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Think New York City Apartments Are Small? Check Out These 95-Square-Foot Apartments in Japan

Young people in Tokyo are making it work in teeny-tiny spaces, even if they have to sell collections of beloved sneakers — or do yoga in front of the toilet.


Apartments in the U.S. keep getting smaller, and prices keep going up. But even the tiniest new York City studios can't compete with the 95-square-foot spaces that young Tokyo residents are scrambling to move into, according to the New York Times.

Courtesy company
A tiny apartment from Spilytus, which develops budget, small apartments in Tokyo, Japan.

For context, the average studio apartment in the U.S. was 941 square feet in 2018, according to a data analysis from commercial real estate firm Yardi Matrix and Rent Cafe. The research further notes the average rent in new apartments has gone up 28% since 2008 -- while size has gone down by 5%.

Residents of the tiny Tokyo abodes sleep on lofted platforms, store their clothes on curtain rods, and make use of extremely limited floor space for activities like exercising and playing video games.

One person, Asumi Fujiwara, told the New York Times when she does yoga in front of the toilet, she can't fully perform each pose due to lack of room, but that it's worth it to have her own space.

These compact lodgings cost a few hundred dollars less than your average-sized studio in the same areas, anywhere from $340 to $630 a month, per the Times.

A similar, loft-style apartment in New York City near Times Square went viral on TikTok last month, as it cost just $650 in a neighborhood where rents can get up to up to $4,300, according to Zumber.

This Tokyo ultra-small apartment phenomenon has been covered before, by the likes of The Japan Times in 2019 and academic, Japan-focused media outlet Nippon in 2020.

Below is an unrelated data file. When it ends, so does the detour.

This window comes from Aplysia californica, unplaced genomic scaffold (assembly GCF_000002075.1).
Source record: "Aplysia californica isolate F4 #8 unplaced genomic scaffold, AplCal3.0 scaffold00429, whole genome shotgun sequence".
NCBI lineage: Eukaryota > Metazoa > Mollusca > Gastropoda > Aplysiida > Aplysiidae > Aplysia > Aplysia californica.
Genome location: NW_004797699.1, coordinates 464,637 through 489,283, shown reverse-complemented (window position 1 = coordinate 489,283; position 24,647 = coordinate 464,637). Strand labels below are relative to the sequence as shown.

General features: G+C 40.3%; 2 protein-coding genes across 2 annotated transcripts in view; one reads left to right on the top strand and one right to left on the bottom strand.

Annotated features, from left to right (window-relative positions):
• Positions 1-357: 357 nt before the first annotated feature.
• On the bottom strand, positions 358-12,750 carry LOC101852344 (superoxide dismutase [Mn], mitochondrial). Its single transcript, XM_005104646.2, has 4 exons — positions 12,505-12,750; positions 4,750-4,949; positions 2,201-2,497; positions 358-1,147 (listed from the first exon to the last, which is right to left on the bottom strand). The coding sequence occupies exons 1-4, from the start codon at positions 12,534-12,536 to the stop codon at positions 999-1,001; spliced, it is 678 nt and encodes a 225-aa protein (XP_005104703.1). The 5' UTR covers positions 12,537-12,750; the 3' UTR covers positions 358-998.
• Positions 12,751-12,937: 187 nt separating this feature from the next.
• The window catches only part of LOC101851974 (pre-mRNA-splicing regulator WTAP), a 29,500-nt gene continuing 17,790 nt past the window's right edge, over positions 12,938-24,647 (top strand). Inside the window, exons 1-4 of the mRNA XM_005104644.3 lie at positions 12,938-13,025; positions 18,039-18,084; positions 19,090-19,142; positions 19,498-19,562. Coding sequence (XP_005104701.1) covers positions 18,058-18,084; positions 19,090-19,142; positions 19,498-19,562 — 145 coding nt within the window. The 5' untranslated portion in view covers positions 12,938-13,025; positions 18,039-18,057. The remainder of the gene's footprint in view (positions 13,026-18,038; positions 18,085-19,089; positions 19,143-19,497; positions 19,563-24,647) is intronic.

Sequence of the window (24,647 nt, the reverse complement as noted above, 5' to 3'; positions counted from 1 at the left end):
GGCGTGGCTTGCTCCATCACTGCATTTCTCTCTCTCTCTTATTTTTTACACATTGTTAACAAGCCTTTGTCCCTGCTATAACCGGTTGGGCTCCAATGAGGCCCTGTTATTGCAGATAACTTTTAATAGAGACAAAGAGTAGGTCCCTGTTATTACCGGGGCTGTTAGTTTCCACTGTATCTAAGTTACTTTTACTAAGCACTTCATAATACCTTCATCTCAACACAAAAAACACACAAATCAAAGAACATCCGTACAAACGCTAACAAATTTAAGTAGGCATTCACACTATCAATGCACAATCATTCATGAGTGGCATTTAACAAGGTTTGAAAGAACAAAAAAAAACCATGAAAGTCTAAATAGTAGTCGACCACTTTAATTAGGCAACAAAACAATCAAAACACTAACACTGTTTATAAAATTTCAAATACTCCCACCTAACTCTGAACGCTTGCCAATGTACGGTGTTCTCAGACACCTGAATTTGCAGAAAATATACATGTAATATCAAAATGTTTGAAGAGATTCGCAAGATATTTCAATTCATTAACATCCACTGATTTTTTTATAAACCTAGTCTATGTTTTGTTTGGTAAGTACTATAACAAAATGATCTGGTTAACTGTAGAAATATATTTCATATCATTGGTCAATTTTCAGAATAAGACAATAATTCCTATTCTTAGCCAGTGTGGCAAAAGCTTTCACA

Nakama Keisuke, CEO of Spilytus, a top company making these types of apartments, told Nippon he was inspired to build these kinds of units when he was commuting and working long hours, and just needed somewhere inexpensive to crash closer to the office.

One resident of these spaces also told the NYT that the low cost of living was worth parting with a collection of expensive sneakers that didn't fit in the space.

Plus, people in Japan typically do not typically host their friends at their apartments, the outlet added.

Fujiwara noted she had not had her romantic partner over in the almost two years she lived there.

"This space is for me," she said.

And there doesn't appear to be a leveling off from the demand for tiny places, Spilytus told the Times, adding it had over 1,500 residents in 100 buildings.

College student Yugo Kinoshita told the Times the space was perfect for him because he goes to sleep immediately after his late-night shifts at a restaurant, and he can study at the coffee table/desk in his living room.

The best part, Kinoshita added, is he can clean his floor with just a lint roller.

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